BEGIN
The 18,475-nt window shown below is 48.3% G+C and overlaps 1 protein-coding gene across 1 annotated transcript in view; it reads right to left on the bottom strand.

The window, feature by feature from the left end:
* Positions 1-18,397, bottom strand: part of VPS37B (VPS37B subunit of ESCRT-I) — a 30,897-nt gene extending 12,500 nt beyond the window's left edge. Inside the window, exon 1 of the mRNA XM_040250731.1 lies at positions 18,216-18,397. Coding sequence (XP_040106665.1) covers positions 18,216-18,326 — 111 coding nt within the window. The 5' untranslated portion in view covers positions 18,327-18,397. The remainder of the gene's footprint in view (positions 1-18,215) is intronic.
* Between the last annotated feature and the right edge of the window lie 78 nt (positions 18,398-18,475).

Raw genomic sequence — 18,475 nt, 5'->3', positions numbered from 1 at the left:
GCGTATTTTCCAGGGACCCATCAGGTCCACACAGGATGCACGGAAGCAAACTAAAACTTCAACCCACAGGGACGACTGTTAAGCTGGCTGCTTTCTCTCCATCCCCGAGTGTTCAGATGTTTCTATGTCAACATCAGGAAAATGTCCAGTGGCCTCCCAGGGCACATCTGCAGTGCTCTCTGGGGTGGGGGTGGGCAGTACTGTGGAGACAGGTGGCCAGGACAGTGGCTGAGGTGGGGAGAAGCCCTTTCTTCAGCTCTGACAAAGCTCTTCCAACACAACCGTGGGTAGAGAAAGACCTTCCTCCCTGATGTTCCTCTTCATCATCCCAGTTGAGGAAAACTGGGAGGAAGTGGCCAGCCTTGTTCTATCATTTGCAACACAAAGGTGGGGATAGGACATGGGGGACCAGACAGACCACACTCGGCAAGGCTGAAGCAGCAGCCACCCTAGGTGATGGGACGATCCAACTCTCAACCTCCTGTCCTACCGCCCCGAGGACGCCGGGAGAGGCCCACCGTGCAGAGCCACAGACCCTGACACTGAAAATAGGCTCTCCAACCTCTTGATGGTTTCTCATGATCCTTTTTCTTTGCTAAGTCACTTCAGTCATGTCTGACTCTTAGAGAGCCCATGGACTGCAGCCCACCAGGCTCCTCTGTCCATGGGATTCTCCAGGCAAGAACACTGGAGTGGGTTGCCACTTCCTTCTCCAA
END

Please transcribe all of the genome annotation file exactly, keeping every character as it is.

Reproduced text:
The 18,475-nt window shown below is 48.3% G+C and overlaps 1 protein-coding gene across 1 annotated transcript in view; it reads right to left on the bottom strand.

The window, feature by feature from the left end:
* Positions 1-18,397, bottom strand: part of VPS37B (VPS37B subunit of ESCRT-I) — a 30,897-nt gene extending 12,500 nt beyond the window's left edge. Inside the window, exon 1 of the mRNA XM_040250731.1 lies at positions 18,216-18,397. Coding sequence (XP_040106665.1) covers positions 18,216-18,326 — 111 coding nt within the window. The 5' untranslated portion in view covers positions 18,327-18,397. The remainder of the gene's footprint in view (positions 1-18,215) is intronic.
* Between the last annotated feature and the right edge of the window lie 78 nt (positions 18,398-18,475).

Raw genomic sequence — 18,475 nt, 5'->3', positions numbered from 1 at the left:
GCGTATTTTCCAGGGACCCATCAGGTCCACACAGGATGCACGGAAGCAAACTAAAACTTCAACCCACAGGGACGACTGTTAAGCTGGCTGCTTTCTCTCCATCCCCGAGTGTTCAGATGTTTCTATGTCAACATCAGGAAAATGTCCAGTGGCCTCCCAGGGCACATCTGCAGTGCTCTCTGGGGTGGGGGTGGGCAGTACTGTGGAGACAGGTGGCCAGGACAGTGGCTGAGGTGGGGAGAAGCCCTTTCTTCAGCTCTGACAAAGCTCTTCCAACACAACCGTGGGTAGAGAAAGACCTTCCTCCCTGATGTTCCTCTTCATCATCCCAGTTGAGGAAAACTGGGAGGAAGTGGCCAGCCTTGTTCTATCATTTGCAACACAAAGGTGGGGATAGGACATGGGGGACCAGACAGACCACACTCGGCAAGGCTGAAGCAGCAGCCACCCTAGGTGATGGGACGATCCAACTCTCAACCTCCTGTCCTACCGCCCCGAGGACGCCGGGAGAGGCCCACCGTGCAGAGCCACAGACCCTGACACTGAAAATAGGCTCTCCAACCTCTTGATGGTTTCTCATGATCCTTTTTCTTTGCTAAGTCACTTCAGTCATGTCTGACTCTTAGAGAGCCCATGGACTGCAGCCCACCAGGCTCCTCTGTCCATGGGATTCTCCAGGCAAGAACACTGGAGTGGGTTGCCACTTCCTTCTCCAA